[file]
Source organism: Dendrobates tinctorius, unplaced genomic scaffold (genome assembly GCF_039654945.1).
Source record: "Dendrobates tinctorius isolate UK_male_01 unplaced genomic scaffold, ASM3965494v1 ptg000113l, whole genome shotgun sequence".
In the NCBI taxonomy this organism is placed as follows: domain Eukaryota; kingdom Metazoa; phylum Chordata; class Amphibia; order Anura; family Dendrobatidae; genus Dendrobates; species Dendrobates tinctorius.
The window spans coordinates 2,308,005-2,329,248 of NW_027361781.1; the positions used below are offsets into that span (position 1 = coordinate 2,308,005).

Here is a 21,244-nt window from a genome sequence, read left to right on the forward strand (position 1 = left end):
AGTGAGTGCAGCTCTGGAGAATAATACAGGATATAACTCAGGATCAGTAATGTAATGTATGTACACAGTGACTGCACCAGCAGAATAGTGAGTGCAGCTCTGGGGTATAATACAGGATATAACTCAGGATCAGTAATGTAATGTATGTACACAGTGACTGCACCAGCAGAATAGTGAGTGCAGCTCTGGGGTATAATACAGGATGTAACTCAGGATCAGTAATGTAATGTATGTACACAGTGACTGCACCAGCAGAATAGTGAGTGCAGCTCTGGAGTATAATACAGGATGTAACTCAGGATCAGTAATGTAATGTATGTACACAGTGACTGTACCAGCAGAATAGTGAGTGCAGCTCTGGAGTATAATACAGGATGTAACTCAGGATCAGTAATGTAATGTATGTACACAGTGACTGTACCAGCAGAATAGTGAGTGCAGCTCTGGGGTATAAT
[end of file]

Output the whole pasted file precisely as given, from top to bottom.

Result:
Source organism: Dendrobates tinctorius, unplaced genomic scaffold (genome assembly GCF_039654945.1).
Source record: "Dendrobates tinctorius isolate UK_male_01 unplaced genomic scaffold, ASM3965494v1 ptg000113l, whole genome shotgun sequence".
In the NCBI taxonomy this organism is placed as follows: domain Eukaryota; kingdom Metazoa; phylum Chordata; class Amphibia; order Anura; family Dendrobatidae; genus Dendrobates; species Dendrobates tinctorius.
The window spans coordinates 2,308,005-2,329,248 of NW_027361781.1; the positions used below are offsets into that span (position 1 = coordinate 2,308,005).

Here is a 21,244-nt window from a genome sequence, read left to right on the forward strand (position 1 = left end):
AGTGAGTGCAGCTCTGGAGAATAATACAGGATATAACTCAGGATCAGTAATGTAATGTATGTACACAGTGACTGCACCAGCAGAATAGTGAGTGCAGCTCTGGGGTATAATACAGGATATAACTCAGGATCAGTAATGTAATGTATGTACACAGTGACTGCACCAGCAGAATAGTGAGTGCAGCTCTGGGGTATAATACAGGATGTAACTCAGGATCAGTAATGTAATGTATGTACACAGTGACTGCACCAGCAGAATAGTGAGTGCAGCTCTGGAGTATAATACAGGATGTAACTCAGGATCAGTAATGTAATGTATGTACACAGTGACTGTACCAGCAGAATAGTGAGTGCAGCTCTGGAGTATAATACAGGATGTAACTCAGGATCAGTAATGTAATGTATGTACACAGTGACTGTACCAGCAGAATAGTGAGTGCAGCTCTGGGGTATAAT